"Compressed gas can be used up to a certain pressure with safety, but it requires skilled operators and careful handling. It is precisely the same as in the case of a steam boiler. Accidents to these machines are of frequent enough occurrence from perfectly mechanical reasons. Three hundred pounds' pressure to the inch, whether it is of steam, air or gas, is the same in result. The cylinder will burst as easily from one as from the other cause, and in this case the real damage was done in exactly the same way as from the bursting of a boiler. The gas did not burn until after the explosion had taken place.

"Of course the exact cause of the accident cannot be given until a fuller investigation has been held, but it probably resulted from the flaw in the apparatus, as a steam explosion would be caused by a crack in a boiler sheet."



The tug Emerson cleared for Oswego with two barges.

The schooner Annandale goes into Davis' dry dock tomorrow.

The government tug Trudeau has come out of the dry dock.

The steamer Advance will enter the government dry dock for some slight repairs.

The schooner Clara Youell, from Oswego, is unloading soft coal at Swift's wharf.

The schooner Metzner brought the first cargo of hard coal here this season, to Soward's wharf.

The schooners Laura D. from Napanee, Ariadne from Stella and Echo from Belleville, unloaded grain at Richardson's elevator.

The schooner Clara Youell was the first vessel to cross the lake and enter Kingston harbor this season. She reached port this morning, coal laden, and is discharging at James Swift & company's coal shed.

Yesterday the steamer New Island Wanderer covered the ferry route. The tug Frontenac carried the island passengers on Saturday. The steamer Fawcett is in Davis' dry dock for repairs but will be out tonight.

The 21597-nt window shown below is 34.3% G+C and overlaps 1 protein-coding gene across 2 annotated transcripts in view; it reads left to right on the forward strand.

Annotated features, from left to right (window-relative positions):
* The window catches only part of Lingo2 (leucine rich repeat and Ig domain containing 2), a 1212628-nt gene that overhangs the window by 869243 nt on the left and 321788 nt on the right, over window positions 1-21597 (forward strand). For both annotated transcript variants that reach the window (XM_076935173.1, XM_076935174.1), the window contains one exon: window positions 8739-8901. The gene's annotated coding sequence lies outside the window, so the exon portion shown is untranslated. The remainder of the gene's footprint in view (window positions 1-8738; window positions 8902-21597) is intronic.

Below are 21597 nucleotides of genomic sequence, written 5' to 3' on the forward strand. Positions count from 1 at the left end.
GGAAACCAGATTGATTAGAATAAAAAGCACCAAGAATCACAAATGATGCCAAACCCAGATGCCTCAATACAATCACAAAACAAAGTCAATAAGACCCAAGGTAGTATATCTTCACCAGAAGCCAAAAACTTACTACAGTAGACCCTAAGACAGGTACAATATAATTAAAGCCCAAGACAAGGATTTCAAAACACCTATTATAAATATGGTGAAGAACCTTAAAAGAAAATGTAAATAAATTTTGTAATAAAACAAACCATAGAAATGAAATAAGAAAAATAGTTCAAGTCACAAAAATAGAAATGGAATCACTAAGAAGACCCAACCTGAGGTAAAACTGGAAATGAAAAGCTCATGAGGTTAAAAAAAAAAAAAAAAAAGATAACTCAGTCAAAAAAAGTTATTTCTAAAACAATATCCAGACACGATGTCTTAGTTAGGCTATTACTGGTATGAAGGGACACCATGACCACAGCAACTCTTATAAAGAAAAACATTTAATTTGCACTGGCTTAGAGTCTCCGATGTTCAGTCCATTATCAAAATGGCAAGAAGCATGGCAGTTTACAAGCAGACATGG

p.5 Her Name Changed - The steamer Tom Fawcett will no longer be known by that name, permission having been obtained from the government to change the name to the Wolfe Islander, and today she left Davis dry dock bearing her new name proudly.

p.6 Cape Vincent, April 22nd - ....The annual meeting of the Thousand Island Steamboat company will be held at the office of M.E. Lee, this village, June 5th...... The people of Cape Vincent are pleased to know that the steambarge Waterlily, hailing from Kingston, is to appear as usual, but greatly repaired. Cape Vincent people consider the Waterlily a kind of a "movable landmark," and her appearance always denotes that communication between Canada and the United States is not interrupted.....Engineer Churchill, Oswego, paid a visit to the village last week on matters pertaining to the breakwater. As soon as the weather will permit, the superstructure of last year's work will be finished and the new extension of 250 or 300 feet commenced.


Steamer Scout Inquiry.

There is little to report concerning the government enquiry into the steamer Scout disaster. On Saturday, George Lessard, engineer, and Peter Boulanger, fireman, were examined. Today, other members of the crew gave their evidence. All of it is in substance the same as appeared in the Whig last Wednesday. The important witness still to be examined is Capt. Fraser, whose explanations concerning the acceptance of the buoys by the government without guarantee, as alleged, and lack of testing afterwards, will be interesting.

An interested spectator at the enquiry is John R. Arnoldi, Toronto, formerly chief engineer of the public works department, who is to give evidence at the Mullen inquest this afternoon. It is said he may give forth something startling.

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24 Apr 1905
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  • Ontario, Canada
    Latitude: 44.22976 Longitude: -76.48098
Rick Neilson
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Public domain: Copyright has expired according to the applicable Canadian or American laws. No restrictions on use.
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British Whig (Kingston, ON), 24 Apr 1905